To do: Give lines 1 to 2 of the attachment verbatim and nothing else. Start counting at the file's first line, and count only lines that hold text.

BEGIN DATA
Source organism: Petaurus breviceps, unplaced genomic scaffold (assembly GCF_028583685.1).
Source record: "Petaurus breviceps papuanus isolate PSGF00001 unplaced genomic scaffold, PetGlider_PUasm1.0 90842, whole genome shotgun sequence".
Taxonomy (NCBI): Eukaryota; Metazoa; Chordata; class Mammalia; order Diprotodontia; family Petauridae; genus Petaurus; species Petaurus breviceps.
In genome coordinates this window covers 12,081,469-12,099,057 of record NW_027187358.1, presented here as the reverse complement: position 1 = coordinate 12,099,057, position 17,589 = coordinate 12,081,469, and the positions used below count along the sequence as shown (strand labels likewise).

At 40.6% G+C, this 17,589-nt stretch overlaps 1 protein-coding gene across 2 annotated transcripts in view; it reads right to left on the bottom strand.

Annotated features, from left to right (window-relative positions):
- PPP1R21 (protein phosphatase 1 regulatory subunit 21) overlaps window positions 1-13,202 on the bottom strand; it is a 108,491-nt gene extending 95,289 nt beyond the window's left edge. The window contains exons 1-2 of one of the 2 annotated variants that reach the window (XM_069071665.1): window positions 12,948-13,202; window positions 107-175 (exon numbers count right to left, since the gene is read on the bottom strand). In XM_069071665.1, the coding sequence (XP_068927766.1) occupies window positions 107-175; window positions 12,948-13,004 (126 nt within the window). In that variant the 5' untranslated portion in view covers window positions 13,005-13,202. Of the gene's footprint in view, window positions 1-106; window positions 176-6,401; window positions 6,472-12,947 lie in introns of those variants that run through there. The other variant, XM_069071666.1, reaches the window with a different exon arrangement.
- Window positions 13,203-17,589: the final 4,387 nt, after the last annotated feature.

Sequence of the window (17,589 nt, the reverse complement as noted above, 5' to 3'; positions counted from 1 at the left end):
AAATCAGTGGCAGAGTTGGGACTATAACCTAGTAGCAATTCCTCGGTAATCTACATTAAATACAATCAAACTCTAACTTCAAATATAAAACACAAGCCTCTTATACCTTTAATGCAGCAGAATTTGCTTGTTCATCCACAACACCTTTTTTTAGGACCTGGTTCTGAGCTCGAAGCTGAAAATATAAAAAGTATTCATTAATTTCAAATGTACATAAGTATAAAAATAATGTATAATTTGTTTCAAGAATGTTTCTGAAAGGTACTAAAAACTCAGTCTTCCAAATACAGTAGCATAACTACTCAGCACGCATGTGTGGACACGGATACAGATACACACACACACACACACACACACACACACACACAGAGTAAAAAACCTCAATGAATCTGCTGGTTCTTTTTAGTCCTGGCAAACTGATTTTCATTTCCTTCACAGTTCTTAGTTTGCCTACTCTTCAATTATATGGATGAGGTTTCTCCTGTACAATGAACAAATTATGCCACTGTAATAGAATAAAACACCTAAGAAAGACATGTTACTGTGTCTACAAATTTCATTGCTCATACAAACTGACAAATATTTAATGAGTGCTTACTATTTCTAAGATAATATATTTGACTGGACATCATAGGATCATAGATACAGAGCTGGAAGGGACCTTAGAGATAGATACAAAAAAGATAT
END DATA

Source organism: Petaurus breviceps, unplaced genomic scaffold (assembly GCF_028583685.1).
Source record: "Petaurus breviceps papuanus isolate PSGF00001 unplaced genomic scaffold, PetGlider_PUasm1.0 90842, whole genome shotgun sequence".